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Poroshenko: Russia Threatening Ukraine’s Independence


Ukraine's President Petro Poroshenko hands over a flag of a military unit on the occasion of Ukraine's Independence Day in the capital Kiev, Ukraine, Monday, Aug. 24, 2015. Speaking at the parade, President Petro Poroshenko said Ukraine would continue to increase its troop numbers in order to fend off the attacks of separatist rebels.(AP Photo/Mykola Lazarenko, Pool)

Ukraine's President Petro Poroshenko hands over a flag of a military unit on the occasion of Ukraine's Independence Day in the capital Kiev, Ukraine, Monday, Aug. 24, 2015. Speaking at the parade, President Petro Poroshenko said Ukraine would continue to increase its troop numbers in order to fend off the attacks of separatist rebels.(AP Photo/Mykola Lazarenko, Pool)

Ukraine celebrated its Independence Day earlier this week. The holiday marked an event that signaled the collapse of the Soviet Union, and it still colors Russia's thinking about Ukraine.

Ukrainian President Petro Poroshenko was in Kyiv for Independence Day celebrations on Monday. He told a crowd that the next year would be one of struggle against Russia's efforts to weaken Ukraine.

The president accused Russia of sending more troops and weapons across the border between the two countries.

"We have to understand that any wrong step could be the last," he said. "The war for independence is still going on and victory is possible only through combined efforts of defense, diplomatic pressure and political responsibility."

The Russian government denies giving military support for pro-Russia rebels in Ukraine's east. However, increasing evidence conflicts with the government’s claims.

President Poroshenko said Ukraine's fight for independence would continue for many years.

Dmitri Trenin is director of the Carnegie Moscow Center.

“To a lot of people in Ukraine, what's happening is a rebellion which is backed by Russia. And, in that sense, Poroshenko is fighting for ... complete independence from Russia.”

Ukraine declared its independence from the Soviet Union on August 24, 1991. A few months later, Ukrainians voted to support the declaration in a special referendum. The Soviet Union officially broke up at the end of 1991.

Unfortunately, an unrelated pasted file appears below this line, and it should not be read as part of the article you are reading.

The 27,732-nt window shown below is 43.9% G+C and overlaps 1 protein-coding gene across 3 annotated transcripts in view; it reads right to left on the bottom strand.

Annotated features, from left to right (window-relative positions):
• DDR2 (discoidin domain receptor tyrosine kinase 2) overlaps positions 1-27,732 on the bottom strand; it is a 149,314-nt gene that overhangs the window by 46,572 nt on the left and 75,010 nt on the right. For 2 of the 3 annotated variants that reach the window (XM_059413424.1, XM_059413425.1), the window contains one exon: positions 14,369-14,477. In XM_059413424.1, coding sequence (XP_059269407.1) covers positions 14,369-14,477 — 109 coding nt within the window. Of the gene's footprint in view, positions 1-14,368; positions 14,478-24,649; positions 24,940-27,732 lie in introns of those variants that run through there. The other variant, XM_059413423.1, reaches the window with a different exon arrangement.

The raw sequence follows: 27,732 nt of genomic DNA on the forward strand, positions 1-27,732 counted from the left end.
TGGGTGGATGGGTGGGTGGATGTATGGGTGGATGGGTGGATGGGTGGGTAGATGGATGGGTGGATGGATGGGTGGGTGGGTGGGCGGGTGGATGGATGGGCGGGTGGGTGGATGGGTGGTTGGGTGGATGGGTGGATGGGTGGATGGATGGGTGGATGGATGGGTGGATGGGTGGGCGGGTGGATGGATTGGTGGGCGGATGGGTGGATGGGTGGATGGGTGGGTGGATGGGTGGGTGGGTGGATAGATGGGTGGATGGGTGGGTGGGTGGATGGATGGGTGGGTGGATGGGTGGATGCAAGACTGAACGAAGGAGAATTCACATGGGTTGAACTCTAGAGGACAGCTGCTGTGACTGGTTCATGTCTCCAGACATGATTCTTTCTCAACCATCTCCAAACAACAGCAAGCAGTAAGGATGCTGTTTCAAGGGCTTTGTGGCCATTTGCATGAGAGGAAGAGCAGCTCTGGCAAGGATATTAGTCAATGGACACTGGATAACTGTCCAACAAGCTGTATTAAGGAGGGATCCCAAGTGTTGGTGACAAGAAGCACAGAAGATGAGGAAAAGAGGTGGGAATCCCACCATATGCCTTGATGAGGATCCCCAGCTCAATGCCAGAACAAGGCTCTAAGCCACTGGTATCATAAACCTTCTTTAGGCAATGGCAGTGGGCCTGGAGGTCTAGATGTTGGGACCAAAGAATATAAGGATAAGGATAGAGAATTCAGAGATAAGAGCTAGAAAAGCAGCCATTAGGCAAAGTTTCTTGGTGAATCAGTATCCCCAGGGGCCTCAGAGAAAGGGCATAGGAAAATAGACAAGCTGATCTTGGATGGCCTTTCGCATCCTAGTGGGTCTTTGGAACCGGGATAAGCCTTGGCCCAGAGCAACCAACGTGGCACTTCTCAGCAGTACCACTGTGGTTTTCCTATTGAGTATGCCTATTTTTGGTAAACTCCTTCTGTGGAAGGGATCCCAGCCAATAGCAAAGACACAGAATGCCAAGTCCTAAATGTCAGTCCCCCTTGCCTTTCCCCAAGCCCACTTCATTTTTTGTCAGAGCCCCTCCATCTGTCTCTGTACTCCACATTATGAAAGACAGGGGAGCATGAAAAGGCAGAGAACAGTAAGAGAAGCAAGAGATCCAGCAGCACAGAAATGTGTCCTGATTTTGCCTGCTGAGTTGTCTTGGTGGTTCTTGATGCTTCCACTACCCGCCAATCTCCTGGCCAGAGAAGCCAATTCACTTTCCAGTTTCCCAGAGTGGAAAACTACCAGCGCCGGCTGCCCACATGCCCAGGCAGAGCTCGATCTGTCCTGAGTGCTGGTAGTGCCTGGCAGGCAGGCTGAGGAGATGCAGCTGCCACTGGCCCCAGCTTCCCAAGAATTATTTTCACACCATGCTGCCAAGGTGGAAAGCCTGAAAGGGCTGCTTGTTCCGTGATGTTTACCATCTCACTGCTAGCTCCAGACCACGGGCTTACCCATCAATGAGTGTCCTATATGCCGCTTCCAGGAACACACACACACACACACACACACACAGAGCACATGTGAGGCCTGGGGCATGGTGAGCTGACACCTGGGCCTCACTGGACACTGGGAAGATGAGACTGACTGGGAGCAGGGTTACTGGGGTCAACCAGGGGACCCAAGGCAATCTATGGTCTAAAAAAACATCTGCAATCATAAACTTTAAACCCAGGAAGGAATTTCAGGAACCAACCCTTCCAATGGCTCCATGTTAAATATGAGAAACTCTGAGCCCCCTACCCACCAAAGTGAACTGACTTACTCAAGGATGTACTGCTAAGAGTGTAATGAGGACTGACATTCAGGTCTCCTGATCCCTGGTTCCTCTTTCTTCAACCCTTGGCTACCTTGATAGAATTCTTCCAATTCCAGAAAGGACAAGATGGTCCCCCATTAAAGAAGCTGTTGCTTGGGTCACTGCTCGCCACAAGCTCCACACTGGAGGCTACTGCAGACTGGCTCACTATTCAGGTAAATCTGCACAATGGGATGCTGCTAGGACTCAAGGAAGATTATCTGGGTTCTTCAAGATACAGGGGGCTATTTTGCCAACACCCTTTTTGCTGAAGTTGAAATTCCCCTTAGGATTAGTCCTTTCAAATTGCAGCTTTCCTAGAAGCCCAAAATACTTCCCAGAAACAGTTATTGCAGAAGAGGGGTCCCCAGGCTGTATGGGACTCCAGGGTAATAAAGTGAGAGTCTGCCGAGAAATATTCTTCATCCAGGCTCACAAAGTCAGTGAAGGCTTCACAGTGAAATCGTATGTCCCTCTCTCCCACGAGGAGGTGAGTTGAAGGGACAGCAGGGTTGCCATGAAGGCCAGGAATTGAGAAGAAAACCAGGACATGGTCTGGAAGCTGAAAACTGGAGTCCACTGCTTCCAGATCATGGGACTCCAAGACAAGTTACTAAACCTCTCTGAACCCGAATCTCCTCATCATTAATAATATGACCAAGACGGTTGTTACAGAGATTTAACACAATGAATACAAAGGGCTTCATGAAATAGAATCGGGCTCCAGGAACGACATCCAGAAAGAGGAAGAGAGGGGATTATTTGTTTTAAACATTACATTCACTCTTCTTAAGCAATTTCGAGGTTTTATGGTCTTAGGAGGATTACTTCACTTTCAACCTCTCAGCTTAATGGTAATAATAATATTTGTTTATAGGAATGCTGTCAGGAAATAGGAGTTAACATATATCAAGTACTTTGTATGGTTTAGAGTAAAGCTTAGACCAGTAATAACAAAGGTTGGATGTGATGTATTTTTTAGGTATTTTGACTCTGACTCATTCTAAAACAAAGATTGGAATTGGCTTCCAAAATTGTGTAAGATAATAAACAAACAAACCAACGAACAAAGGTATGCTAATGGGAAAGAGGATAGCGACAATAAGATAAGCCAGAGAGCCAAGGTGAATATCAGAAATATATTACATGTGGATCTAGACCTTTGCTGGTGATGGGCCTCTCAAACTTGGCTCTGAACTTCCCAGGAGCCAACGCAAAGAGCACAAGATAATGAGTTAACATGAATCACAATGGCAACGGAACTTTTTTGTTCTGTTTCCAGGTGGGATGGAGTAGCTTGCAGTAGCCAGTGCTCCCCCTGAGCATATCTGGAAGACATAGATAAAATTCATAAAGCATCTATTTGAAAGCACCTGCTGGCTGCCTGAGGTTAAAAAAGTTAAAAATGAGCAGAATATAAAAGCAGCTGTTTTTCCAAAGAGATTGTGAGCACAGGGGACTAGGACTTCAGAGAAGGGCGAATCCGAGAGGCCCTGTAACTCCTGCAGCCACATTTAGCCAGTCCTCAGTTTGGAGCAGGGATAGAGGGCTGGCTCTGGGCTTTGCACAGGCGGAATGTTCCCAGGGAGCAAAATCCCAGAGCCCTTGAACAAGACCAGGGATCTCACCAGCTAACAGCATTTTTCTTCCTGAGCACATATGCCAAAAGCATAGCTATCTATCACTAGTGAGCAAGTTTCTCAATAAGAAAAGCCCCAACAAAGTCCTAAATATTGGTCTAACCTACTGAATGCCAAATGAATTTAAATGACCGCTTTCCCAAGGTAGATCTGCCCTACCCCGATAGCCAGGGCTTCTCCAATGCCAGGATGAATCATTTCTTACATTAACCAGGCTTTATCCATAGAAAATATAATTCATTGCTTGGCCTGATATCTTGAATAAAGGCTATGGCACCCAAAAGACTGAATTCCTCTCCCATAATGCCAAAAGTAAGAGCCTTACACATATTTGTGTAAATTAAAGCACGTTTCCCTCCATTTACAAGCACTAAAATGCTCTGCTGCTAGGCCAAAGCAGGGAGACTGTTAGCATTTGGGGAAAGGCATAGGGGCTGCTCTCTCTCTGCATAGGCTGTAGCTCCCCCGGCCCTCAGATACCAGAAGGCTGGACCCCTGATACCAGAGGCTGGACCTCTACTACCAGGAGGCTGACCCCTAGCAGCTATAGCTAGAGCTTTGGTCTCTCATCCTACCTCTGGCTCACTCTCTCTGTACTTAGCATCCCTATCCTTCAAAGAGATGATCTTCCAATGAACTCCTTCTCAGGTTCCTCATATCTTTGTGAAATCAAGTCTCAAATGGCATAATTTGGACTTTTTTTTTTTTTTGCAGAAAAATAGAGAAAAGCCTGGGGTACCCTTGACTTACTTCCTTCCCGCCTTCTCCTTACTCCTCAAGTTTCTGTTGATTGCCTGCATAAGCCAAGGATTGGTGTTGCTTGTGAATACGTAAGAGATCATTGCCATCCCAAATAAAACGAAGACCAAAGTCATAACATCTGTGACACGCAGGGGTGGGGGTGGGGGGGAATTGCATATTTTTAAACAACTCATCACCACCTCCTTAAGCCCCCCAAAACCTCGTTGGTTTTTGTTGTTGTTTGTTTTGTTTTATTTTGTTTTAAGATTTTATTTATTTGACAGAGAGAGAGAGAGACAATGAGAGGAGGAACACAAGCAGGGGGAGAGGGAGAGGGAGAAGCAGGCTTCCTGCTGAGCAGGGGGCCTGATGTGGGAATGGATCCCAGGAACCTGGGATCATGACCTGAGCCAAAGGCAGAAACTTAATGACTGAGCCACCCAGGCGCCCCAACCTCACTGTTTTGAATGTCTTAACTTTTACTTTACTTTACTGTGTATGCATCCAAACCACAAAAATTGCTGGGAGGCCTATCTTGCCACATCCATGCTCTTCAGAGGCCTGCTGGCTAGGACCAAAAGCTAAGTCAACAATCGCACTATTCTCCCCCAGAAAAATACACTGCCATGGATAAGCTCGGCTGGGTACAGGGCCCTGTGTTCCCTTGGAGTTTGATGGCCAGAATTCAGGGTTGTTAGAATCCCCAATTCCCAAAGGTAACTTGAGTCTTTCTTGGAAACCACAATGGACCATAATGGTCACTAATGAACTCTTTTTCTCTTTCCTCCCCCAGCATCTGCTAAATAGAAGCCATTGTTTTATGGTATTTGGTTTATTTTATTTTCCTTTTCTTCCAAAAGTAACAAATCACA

But Dmitri Trenin says it was only in the late 1990s that the Russian people and government accepted the idea of Ukraine as an independent state.

“The Ukrainian referendum back in 1991 essentially nixed all remaining illusions about preserving some kind of a union, close union, of former Soviet republics. And, it basically told the Russians that from now on they have to be on their own.”

He says Russia's takeover of Crimea last year was a move the government had planned to make for a long time, if it found itself losing influence in Ukraine to the West.

The government strongly opposed the popular rebellion in Ukraine last year. The rebellion led to the ouster of President Viktor Yanukovych.

Russian nationalists have used the unrest to question Ukraine's standing as an independent nation. But rebel-controlled areas along the border with Russia have largely rejected movements like “Russia World” and “New Russia.”

Clashes between the rebels and Ukrainian forces have killed more than 6,500 people since fighting began in April 2014. The unrest in Ukraine's east began just weeks after Russia seized Crimea.

The leaders of France, Germany, and Ukraine met in Berlin Monday to discuss efforts to deal with in the recent fighting.

Mr. Poroshenko said they need to guarantee that the Organization for Security and Cooperation in Europe can send observers along the Russian border. Russia and the rebels currently limit OSCE access to just part of the border.

German Chancellor Angela Merkel noted the need to support a ceasefire agreement reached earlier this year in Minsk.

She said, "We are here to implement the Minsk deal, and not to call it into question."

The talks were expected to lead to a four-party meeting that would include Russian President Vladimir Putin.

I’m Bob Doughty.

VOA's Daniel Schaerf reported this story from Moscow. George Grow adapted it for Learning English. Mario Ritter was the editor.

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Words in This Story

signaled – v. to make a sign of; to show the existence of something

referendum – n. a special election or vote on a given issue

nixed – v. to refuse or reject

illusions - n. dreams; something that seems different from what it is

implement – v. to carry out; to begin to use; to perform

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